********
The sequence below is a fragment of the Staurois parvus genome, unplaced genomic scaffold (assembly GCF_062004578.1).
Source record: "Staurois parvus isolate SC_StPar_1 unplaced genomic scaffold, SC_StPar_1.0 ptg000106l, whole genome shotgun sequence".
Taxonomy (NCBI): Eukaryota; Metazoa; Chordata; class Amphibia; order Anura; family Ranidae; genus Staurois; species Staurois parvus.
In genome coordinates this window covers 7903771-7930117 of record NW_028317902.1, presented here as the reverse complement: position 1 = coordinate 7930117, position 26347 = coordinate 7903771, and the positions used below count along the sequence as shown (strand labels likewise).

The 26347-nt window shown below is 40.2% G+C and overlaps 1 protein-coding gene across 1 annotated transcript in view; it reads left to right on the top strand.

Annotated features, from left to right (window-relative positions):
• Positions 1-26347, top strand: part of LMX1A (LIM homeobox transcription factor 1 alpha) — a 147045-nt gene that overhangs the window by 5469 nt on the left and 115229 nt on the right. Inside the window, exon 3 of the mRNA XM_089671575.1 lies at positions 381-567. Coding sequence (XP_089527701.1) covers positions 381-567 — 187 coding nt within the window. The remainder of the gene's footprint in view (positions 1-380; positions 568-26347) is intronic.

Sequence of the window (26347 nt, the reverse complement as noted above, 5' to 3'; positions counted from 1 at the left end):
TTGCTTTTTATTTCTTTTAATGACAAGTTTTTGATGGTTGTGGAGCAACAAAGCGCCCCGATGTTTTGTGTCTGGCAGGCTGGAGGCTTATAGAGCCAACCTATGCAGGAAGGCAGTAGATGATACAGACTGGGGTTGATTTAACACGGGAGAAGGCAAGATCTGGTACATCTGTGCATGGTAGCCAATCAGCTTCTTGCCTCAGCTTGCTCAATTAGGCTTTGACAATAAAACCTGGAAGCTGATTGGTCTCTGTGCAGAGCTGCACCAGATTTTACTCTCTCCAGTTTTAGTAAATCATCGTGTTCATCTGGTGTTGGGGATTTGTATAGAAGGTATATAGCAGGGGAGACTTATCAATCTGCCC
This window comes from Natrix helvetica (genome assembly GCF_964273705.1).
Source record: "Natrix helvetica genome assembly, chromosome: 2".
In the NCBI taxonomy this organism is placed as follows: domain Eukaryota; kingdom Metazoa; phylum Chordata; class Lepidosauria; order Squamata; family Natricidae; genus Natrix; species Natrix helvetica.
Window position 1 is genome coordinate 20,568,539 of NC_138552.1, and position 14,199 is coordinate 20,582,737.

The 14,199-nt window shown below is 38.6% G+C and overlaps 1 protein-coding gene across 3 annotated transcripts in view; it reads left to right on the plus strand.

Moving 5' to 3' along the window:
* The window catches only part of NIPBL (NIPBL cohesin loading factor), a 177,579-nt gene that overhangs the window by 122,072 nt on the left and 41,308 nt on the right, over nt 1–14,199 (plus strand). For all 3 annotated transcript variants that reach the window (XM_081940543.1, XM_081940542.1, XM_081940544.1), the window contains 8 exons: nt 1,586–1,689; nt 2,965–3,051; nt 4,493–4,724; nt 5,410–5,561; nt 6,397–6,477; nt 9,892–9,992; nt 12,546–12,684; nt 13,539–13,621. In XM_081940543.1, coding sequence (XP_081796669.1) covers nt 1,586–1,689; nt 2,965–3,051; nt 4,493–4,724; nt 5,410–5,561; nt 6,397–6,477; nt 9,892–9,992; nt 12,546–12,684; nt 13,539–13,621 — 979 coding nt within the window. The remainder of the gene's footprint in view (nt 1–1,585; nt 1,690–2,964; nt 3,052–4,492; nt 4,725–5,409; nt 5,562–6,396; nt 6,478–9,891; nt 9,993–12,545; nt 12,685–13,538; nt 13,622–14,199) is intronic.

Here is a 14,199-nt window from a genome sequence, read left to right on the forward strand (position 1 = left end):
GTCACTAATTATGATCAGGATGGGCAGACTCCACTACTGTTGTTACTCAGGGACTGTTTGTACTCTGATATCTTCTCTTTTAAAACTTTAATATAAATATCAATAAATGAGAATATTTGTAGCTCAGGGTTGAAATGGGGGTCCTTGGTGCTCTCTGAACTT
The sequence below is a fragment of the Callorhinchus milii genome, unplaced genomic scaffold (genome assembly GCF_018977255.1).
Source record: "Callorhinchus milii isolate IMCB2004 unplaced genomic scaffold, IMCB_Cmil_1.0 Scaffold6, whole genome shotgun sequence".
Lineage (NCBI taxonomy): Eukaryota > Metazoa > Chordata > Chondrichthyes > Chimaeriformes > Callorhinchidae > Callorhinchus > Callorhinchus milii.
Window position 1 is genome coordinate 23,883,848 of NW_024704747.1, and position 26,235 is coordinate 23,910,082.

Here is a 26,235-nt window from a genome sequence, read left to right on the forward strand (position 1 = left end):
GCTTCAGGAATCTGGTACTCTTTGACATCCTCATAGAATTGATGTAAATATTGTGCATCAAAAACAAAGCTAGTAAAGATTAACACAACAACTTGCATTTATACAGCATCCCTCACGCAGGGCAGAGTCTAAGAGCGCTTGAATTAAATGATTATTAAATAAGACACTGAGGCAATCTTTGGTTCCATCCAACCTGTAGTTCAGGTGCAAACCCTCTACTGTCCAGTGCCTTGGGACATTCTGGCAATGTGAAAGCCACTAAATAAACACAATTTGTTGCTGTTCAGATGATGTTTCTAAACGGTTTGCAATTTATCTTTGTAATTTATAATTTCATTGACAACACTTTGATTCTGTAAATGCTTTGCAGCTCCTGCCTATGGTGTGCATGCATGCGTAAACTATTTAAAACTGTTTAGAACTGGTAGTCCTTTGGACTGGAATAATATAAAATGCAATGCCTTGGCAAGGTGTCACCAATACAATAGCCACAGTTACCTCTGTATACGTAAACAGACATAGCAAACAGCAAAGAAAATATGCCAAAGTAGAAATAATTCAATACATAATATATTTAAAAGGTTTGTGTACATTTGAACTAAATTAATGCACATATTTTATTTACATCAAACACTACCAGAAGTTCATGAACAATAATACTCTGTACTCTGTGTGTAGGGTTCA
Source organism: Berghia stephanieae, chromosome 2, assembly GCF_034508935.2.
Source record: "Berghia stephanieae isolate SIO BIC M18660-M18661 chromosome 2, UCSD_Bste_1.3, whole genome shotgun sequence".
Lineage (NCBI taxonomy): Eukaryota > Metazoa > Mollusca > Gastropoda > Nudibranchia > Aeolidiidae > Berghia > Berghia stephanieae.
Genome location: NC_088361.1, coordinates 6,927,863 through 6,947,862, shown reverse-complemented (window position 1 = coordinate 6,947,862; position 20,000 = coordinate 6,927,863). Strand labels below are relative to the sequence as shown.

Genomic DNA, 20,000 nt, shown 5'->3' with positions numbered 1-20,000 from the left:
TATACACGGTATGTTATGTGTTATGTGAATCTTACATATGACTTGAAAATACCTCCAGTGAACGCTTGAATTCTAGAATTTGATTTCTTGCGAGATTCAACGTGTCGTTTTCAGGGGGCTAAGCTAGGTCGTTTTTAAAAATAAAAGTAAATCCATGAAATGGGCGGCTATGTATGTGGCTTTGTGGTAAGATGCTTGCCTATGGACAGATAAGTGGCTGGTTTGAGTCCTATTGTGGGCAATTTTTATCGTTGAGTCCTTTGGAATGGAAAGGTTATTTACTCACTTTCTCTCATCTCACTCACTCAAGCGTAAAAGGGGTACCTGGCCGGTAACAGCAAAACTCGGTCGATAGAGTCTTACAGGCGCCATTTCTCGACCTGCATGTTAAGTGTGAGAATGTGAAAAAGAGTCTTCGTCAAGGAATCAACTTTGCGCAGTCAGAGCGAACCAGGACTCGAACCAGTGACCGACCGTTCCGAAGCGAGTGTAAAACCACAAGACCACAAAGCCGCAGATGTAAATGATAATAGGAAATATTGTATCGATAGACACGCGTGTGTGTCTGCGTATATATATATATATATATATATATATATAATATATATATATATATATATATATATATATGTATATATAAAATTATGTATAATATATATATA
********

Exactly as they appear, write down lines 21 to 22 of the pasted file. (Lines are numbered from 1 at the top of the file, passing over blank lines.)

Lineage (NCBI taxonomy): Eukaryota > Metazoa > Chordata > Chondrichthyes > Chimaeriformes > Callorhinchidae > Callorhinchus > Callorhinchus milii.
Window position 1 is genome coordinate 23,883,848 of NW_024704747.1, and position 26,235 is coordinate 23,910,082.